HAPPY NEW YEAR | ¡FELIZ AÑO!
By: Hermann Bellinghausen
The three musketeers are not the same, the joke would say, 25 years later. Of course not! If they were, what would be the point of commemorating a quarter of a century of the armed uprising of the Zapatista National Liberation Army (Ejército Zapatista de Liberación Nacional, EZLN)? It’s pure action on New Years 1994, suicidal as it may seem, with a single shot (the formidable Declaration of the Lacandón Jungle) yielded multiple targets, more than expected. Within a few hours, a new historical cycle began on a regional and national level with global repercussions. Coming from the most forgotten corner of the country, a solitary shot seldom gave life to so many important things.
“It put Chiapas on the map,” they said. Rather, it put the world on the Chiapas map. It also placed a lot of things in doubt, from the relevance of the single Western clock to the economic folly that crowned the Free Trade Agreement with North America, which premiered that same morning. The Zapatista torpedo hit the waterline of the Mexican government, which in minutes lost the aura of invincibility and had to grapple with the revolt.
For the communities of the mountains of Chiapas it meant a step forward in their own history, the conquest of autonomy (not called so then), the dignifying of their internal democracy and the right to speak. Instead of dying, they danced. They recuperated lands in the jungle and cemented a solid future that 25 years later is a fait accompli. In spite of the fact that the reflectors keep it off the radar, the Zapatista experience, daily and real, takes place away from the spectacle and the current news. The rebel movement, clandestine in origin and internalized by the patience and experience of the peoples, materializes the rebirth intuited by Guillermo Bonfil in México profundo. It turned out to be “the Mexican alarm clock.”
If for Mexico it meant the resounding campesino rejection of the Salinas government’s agrarian betrayal formalized in 1992. For the world it embodied the first mobilization against the dictatorship of the markets, created a fresh discourse for a Left without compass and impregnated the imminent global resistances against the monopoly of globalized economic power. It was the first social movement to have at its disposal the weapons of the Internet and its networks, and to take advantage of them widely.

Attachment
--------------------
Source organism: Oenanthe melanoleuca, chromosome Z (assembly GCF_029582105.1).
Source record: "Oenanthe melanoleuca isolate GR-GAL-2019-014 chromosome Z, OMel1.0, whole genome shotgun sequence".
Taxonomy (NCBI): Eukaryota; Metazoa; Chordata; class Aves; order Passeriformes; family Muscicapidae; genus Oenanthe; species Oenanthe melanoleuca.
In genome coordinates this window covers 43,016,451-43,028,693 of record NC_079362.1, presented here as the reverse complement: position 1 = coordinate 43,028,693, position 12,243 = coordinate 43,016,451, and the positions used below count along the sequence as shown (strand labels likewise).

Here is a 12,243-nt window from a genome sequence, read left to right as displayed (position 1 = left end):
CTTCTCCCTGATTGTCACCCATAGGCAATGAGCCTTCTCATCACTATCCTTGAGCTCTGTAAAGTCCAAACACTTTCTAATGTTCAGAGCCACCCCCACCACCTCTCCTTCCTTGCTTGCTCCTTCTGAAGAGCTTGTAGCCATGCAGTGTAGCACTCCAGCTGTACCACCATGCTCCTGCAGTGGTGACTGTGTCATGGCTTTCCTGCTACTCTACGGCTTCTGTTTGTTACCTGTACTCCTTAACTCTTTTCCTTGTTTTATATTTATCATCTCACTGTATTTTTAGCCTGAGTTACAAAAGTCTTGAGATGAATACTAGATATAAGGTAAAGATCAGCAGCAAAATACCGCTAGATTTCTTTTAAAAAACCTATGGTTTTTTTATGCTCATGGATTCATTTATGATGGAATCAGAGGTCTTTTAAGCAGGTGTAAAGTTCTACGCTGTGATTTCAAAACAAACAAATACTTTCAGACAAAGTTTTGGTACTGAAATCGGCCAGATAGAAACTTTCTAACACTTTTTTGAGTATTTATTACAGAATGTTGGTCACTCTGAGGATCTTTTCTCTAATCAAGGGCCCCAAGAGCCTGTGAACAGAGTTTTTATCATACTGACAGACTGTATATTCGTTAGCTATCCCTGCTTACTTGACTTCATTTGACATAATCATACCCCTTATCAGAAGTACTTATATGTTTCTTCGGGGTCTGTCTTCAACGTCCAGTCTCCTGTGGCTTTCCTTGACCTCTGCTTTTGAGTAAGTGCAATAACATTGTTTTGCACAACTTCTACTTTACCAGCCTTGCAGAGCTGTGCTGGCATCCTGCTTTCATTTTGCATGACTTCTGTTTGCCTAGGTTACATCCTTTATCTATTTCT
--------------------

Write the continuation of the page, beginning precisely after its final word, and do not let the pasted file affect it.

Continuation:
It imposed the “indigenous question” on the political table and the debate remains alive beyond 2018, as we observe daily. Time revealed that for the original peoples the alarm clock had sounded just in time, current and future generations would be conceived in another way, notably women; they found that with organization and a clean conscience it’s possible to achieve the deepest demands. Who wouldn’t subscribe to the 13 Zapatista demands? A quarter of a century later, despite the ideological and practical differences, there is not a single indigenous people of Mexico that isn’t in debt to the rebels.
For the original peoples it means the closest thing to their revolution that they have had on a political, mental and human level. To the Zapatista peoples, rebellion, far from killing them, guaranteed them a better life and the precious right to govern themselves. Years pass and we don’t stop seeing their youth flowing, incessant and renewed, a flow that is from an authentic river that joins waters upon descending from the mountain. Heraclitus would say that the river is never the same. But it’s always a river.
Zapatismo taught Mexicans that “president” is written with a small “p” and he can be disavowed with justice to declare war with legitimacy, denouncing his crimes with good reason. The State bared its moral smallness upon failing to recognize its signature on the San Andrés Accords, and the Zapatistas made them the law in their territories. The creation of the Good Government Juntas consolidated the only viable government alternative as of now in the country.
There are more victories but no more space. The challenges of the indigenous awakening will remain valid although the State says it is being transformed. The Nation’s historical debt to the Native peoples will not be paid by denying that indigenismo has died, that charity is an insult, that the State’s development megalomania inexorably passes for dispossession and that the peoples must be subjects of right.
Originally Published in Spanish by La Jornada
Monday, December 31, 2018
Re-Published with English interpretation by the Chiapas Support Committee
As the Zapatistas celebrate the 25th anniversary of their 1994 Uprising, please consider a donation to the La Garrucha Education Fund, a fund for building autonomous middle schools in the jungle region of La Garrucha. Thank you!